A Puppy Inside Nintendo DS
July 15, 2005
I absolutely adore dogs and wish I had the space in my house to have one of my own (apologies to my already existing menagerie of a bird and two cats). I found the perfect solution to that until I buy a house with a big yard.
While I was at the Electronic Entertainment Expo (E3) recently, I had lots of fun playing with Nintendogs, one of Nintendo’s soon-to-be-released games. Mesmerized by the cuteness of these virtual dogs, the superior graphics, and the quality of the game itself, I’m sure I was really annoying the people waiting in line behind me. After the Nintendo employee finally kicked me off the console, I stood in line all over again just to play it again.
Nintendogs offers you a choice of 15 of the most popular dog breeds, including Labradors, beagles, Chihuahuas, poodles and Welsh Corgis. Each one has its own unique personality and variations in coloration and gender. Using the Nintendo DS’s touch screen and microphone, you care for and train your pup. It allows you to pet your puppy, train it with personalized voice commands, bathe it when it gets dirty, and acquire and play with more than 100 items. These include tennis balls, soccer balls, frisbees, jump ropes, clothing accessories and more.
As you go on in the game, train your pups well and compete in obedience and agility competitions. If you do well, win cash to buy supplies and even more pups. In addition, you can socialize your doggies by walking them around the town to meet other neighborhood dogs and possibly find new toys. These trips are good training to build stamina to prepare for those valuable competitions. The stamina will increase over time, allowing you to have your dogs explore farther and farther.
Last month in Japan, the Nintendogs release was responsible for single-handedly tripling the sales of Nintendo DS systems. It may just do the same here. I don’t own a DS yet, but I sure will before next month, as I highly anticipate Nintendogs’ release Aug. 22. The game is rated E for Everyone and will cost about $50 at your nearest video game retailer. There are three different Nintendogs packages to choose from, each with varying breeds. Check out www.nintendo.com to see demos of the game.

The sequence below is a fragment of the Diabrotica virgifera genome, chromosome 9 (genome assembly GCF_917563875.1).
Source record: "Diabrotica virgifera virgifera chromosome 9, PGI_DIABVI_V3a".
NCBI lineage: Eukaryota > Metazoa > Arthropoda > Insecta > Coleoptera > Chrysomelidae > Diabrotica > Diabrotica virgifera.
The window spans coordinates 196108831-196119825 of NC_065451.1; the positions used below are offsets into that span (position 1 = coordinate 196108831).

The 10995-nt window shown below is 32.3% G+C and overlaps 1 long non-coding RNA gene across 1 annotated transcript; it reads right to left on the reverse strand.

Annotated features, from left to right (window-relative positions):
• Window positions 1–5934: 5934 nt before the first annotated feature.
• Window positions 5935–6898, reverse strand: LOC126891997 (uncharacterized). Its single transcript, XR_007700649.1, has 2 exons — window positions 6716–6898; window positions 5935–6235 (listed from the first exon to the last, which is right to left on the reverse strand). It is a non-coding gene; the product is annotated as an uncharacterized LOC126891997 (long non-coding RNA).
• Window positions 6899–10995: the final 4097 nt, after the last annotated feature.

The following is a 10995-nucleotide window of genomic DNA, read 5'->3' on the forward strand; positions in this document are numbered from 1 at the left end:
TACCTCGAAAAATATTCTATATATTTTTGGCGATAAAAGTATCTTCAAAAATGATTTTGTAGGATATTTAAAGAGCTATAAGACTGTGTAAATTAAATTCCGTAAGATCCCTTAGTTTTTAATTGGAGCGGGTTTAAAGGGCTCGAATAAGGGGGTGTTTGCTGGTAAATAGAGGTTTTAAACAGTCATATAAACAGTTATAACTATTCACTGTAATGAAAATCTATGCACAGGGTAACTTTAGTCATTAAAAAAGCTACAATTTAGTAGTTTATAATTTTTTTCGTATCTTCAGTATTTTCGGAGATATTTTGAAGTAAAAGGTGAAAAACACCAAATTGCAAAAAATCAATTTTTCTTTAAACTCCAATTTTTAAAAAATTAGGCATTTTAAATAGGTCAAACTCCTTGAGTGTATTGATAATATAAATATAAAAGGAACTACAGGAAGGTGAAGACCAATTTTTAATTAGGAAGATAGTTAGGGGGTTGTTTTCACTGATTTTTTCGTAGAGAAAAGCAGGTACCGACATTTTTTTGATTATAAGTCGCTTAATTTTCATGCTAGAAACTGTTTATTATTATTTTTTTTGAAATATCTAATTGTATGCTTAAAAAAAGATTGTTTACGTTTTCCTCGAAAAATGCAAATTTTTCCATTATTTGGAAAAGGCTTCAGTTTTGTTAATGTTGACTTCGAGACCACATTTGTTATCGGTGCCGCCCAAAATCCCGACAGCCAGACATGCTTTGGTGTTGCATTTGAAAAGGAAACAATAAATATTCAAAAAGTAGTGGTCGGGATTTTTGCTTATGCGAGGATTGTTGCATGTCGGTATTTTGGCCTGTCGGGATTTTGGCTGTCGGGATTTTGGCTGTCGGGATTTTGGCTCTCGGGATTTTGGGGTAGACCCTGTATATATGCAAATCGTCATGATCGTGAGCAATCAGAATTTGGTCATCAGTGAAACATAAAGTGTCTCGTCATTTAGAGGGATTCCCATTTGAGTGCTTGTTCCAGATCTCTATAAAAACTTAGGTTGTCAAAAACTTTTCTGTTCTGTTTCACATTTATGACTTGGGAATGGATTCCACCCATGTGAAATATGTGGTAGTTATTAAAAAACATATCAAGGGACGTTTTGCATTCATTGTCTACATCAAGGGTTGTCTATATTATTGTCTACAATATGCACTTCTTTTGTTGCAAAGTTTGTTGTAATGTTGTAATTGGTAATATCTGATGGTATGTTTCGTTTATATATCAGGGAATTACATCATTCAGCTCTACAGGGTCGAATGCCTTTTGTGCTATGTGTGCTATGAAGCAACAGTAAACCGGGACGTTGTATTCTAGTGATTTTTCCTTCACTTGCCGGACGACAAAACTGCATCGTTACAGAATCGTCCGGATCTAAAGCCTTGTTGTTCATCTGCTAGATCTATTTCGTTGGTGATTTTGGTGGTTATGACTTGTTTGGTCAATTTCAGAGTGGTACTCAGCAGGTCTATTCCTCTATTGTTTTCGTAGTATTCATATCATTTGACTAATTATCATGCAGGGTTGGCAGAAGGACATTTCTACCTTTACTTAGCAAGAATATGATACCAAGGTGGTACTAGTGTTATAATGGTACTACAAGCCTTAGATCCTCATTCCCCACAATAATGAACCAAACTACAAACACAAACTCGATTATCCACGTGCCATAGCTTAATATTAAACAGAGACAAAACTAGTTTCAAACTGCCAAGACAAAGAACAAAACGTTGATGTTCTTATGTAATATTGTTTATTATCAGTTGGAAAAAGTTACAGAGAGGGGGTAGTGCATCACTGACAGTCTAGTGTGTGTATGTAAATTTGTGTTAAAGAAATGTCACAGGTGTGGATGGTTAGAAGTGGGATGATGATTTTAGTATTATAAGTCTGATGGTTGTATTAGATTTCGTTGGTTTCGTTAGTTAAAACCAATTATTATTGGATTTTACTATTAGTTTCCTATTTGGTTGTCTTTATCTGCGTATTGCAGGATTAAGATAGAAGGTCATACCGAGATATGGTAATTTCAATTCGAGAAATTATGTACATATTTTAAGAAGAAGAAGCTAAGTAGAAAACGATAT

Create Your Own Website
Some of you may have seen my website that I use to post my stories (www.click-chick.com). By the looks of it, it’s actually a blog, but I don’t use it for that purpose. I’ve built other websites before, however, I find this the easiest to update and maintain. I’ve received quite a few questions, comments and compliments about my Click Chick website and wanted to share with everyone how easy it is to create a site of your own.
But before I go any further, let me explain what a blog is, as some of you may have heard of it, but not necessarily know what it is. The word blog is derived from web log — a personal diary, memos to the world, your own breaking news outlet … basically whatever you want it to be. It’s a website you use to post whatever you want (including pictures) so visitors can read what’s new with you. Since blogs started, they’ve reshaped the web and enabled millions of people to have their own voice on the web.
There are several different ways to create your own blog website, and various services you can use to start one. My favorite, and what I use is Blogger, which is 100 percent free and easy to use. First you need a web domain name, easily and inexpensively done by going to www.godaddy.com (prices vary based on length of time you want to keep it, but you can get a domain for as low as $6.95).
After your domain name is setup, go to the Blogger site and follow the easy to understand directions on how to set up your website. First you set up an account, name your blog site and finally choose from one the many templates to suit your own style. You’re now ready to post your first thoughts and photos. As I mentioned earlier, this free service is also great if you just want your own website to promote your work, or simply you as a person.
Blogger was created by a small San Francisco company during 1999, in the midst of the dot-com boom. In 2002, Google bought Blogger in order to help people have their own voice on the web.
To create your own web voice, checkout www.blogger.com
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